Some time ago, I was informed by PC(USA) Moderator Bruce Reyes-Chow about a Presbyterian "Bloggers Unite" event on Campus Ministry, scheduled for April 1st. I didn't think ahead properly to realize that April 1st is April Fool's Day, the day when anyone with any sense knows better than to believe anything one reads on the Internet. I can only give you my assurances that I'm going to play this straight, and not pull any tricks or deceit when talking about my experience at Montreat College.
Before I get to that, though, I really should provide a link to this site, which provides links to a great many ministry opportunities for PC(USA) college students. I was in college when the Internet wasn't remotely this readily available. AOL was still the portal of choice, and the World Wide Web was still in figurative diapers. I would have loved to have had access to this kind of information back then.
What I did have were the student organizations on campus, especially the Fellowship of Christian Athletes (FCA) and the Student Christian Association (SCA). Having pretty much never considered myself an "athlete," I probably wouldn't have gotten attached to the FCA on my own, but one of my friends/roommates was the person almost always called upon to play worship music at campus events, and the FCA folks were never too particular about whether or not the people who came to their worship events happened to be "athletes," so I was usually around on Monday nights when they met for praise and worship. Likewise, the SCA often met for worship on either Wednesday or Sunday nights (my memory's not clear on that one. Perhaps it was different in different years?), and I was usually there.
Both groups' worship times tended to combine a time of singing with a speaker. In the case of FCA, the message was usually focused on dealing with the complexities of life (especially in a college context) in a way that honors God. In SCA, as often as not the speaker would give his/her "testimony." Non-evangelicals may need to have that term unpacked more than others, but in the evangelical context, "testimony" almost always refers to a personal story of what kind of a life a person lived before he/she "knew" Christ, and how God through Christ changed all that for the better. I'm a bit more critical of such "testimonies" now, partly because there's a danger of actually highlighting the sins committed in a person's pre-Christian life, and I don't think that's healthy. I'm also a little sour on "testimonies" because I frankly came to see them as growing more than a little stale each and every week for months on end.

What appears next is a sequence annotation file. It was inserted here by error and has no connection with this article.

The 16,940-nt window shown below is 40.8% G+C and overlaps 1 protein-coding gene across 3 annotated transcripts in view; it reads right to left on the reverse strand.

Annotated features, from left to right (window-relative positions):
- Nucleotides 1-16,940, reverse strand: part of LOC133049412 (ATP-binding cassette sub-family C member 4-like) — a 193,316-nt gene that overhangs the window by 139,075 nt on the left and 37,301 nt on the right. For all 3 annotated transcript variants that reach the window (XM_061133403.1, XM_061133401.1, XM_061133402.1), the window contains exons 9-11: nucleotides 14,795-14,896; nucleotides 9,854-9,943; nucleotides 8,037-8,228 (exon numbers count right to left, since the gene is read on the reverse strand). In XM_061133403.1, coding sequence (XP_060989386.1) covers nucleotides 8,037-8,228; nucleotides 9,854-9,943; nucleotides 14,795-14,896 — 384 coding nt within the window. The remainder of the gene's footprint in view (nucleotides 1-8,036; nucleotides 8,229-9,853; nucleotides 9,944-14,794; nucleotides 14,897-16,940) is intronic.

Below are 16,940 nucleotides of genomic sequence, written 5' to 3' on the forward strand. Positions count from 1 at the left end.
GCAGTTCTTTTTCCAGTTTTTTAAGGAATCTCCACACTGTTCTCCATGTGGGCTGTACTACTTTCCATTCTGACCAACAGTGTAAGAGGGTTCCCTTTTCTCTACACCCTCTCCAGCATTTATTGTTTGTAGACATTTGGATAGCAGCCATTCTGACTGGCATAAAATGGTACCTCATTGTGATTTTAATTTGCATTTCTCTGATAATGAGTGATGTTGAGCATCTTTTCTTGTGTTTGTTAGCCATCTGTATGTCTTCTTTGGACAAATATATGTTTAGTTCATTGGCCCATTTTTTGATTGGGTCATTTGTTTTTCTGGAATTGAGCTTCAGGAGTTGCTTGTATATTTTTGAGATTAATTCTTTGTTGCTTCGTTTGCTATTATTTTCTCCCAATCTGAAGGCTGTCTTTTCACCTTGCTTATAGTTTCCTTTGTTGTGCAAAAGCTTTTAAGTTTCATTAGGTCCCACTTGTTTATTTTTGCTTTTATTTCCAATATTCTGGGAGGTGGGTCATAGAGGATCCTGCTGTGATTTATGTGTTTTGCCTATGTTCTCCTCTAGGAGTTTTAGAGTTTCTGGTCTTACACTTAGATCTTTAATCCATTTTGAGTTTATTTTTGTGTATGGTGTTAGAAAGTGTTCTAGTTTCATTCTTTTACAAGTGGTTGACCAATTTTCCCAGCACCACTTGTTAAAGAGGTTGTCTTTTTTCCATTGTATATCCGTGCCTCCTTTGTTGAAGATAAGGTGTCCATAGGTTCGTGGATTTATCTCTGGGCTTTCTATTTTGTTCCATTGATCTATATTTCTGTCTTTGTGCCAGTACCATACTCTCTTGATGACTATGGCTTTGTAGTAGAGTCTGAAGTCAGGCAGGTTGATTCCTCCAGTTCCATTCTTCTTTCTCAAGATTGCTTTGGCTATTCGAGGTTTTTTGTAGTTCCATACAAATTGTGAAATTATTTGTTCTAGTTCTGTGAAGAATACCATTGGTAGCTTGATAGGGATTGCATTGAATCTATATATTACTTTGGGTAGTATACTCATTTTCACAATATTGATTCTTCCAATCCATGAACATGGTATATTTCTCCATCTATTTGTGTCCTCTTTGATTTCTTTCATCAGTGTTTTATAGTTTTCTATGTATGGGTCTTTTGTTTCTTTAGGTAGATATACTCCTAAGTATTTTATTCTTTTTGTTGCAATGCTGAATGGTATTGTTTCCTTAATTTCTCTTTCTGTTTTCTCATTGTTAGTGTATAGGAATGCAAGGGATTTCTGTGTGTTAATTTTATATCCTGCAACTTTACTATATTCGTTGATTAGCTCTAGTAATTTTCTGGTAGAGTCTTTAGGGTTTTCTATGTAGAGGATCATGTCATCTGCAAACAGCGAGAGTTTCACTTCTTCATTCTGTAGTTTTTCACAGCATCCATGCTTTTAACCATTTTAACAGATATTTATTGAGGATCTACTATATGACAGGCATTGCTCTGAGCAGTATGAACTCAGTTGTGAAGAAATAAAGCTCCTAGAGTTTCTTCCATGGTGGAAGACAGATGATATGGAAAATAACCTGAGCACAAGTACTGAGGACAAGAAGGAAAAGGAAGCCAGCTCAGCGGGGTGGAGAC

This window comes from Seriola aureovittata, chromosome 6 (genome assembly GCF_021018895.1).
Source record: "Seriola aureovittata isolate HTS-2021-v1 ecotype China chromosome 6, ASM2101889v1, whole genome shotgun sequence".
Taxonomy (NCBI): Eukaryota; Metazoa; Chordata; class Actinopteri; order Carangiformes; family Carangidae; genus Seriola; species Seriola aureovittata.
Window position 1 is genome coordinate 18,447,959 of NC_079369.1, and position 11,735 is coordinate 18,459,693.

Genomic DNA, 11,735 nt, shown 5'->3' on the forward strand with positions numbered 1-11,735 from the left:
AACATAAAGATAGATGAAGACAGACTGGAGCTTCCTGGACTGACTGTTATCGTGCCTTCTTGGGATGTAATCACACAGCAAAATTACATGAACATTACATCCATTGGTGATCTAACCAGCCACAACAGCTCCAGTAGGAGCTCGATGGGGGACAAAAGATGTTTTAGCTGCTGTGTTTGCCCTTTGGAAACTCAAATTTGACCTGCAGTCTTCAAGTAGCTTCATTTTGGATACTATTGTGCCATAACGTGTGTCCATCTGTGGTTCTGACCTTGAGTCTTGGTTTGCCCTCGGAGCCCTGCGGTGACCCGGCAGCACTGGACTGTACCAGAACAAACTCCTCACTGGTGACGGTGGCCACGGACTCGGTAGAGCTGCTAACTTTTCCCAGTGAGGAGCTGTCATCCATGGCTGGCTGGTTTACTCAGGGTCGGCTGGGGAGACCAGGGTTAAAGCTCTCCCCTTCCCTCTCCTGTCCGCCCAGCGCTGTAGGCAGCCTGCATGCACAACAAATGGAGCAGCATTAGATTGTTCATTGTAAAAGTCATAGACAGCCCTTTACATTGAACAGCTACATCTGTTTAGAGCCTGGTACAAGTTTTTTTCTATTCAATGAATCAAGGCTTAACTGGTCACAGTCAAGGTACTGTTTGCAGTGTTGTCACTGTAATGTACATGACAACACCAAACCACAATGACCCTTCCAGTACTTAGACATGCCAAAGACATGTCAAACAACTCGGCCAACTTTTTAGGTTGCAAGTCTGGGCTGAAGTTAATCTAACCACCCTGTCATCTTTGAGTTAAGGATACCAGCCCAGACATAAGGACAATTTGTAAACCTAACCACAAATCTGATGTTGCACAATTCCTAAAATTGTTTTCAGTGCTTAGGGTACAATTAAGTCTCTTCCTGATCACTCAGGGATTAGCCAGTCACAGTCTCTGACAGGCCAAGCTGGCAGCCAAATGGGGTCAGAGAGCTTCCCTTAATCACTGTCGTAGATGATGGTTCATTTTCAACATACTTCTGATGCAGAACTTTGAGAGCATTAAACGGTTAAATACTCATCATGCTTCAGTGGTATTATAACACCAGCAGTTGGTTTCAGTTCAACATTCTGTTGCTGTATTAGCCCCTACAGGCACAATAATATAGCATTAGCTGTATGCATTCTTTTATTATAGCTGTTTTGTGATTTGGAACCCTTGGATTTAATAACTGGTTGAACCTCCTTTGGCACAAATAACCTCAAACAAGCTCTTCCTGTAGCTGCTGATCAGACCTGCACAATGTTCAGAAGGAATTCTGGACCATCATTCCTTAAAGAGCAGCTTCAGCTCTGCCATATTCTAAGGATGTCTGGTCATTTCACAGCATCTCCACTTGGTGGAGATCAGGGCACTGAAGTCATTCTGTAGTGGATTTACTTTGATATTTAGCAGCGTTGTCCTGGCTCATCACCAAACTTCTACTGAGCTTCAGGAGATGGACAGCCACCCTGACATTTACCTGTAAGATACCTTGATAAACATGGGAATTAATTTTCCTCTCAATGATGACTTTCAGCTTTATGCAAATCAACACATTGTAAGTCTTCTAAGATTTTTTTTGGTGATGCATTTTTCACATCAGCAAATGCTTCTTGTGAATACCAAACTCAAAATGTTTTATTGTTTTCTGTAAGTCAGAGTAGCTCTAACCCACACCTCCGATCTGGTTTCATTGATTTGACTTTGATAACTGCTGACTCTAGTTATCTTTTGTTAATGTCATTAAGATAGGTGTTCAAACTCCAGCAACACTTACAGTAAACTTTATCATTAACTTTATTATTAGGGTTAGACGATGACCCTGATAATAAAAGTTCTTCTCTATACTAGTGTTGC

Both groups engaged in various ministry opportunities, as well, although I confess that I'm not particularly qualified to write about what the FCA did. In the case of SCA, one mainstay of the four years I was there was the weekly collection of an offering to be given to the well-being of a child in a third-world country. There are lots of these organizations around, of course, and my current church does something similar in our Sunday School program. Other projects were done on a more occasional basis: some folks would work on Habitat for Humanity houses, others would serve in soup kitchens, and so on. On one occasion, I joined a group that traveled up to Pittsburgh for three days to attend the annual Jubilee Conference, which I'm happy to see still happens every year. Jubilee inspires Christians to be a part of changing the world through volunteerism and civic involvement, seeking ways to change structures toward greater justice in the name of Christ.
A common theme that I heard throughout the years of my college experience, and which I expect is almost cliché elsewhere, as well, was that a person shouldn't wait until after one is "established" to become involved in volunteerism and ministry. In fact, despite the pressures of classwork, I would argue that I had more time for those kinds of activities then than I do now. Maybe I just had more energy then, I don't know. But I'm glad I took part in the activities that I did, and found that they influenced my attitudes (hopefully for the better!) on a great many matters of Christian life as I left college and entered seminary. I definitely recommend taking advantage of whatever opportunities are available in your own context.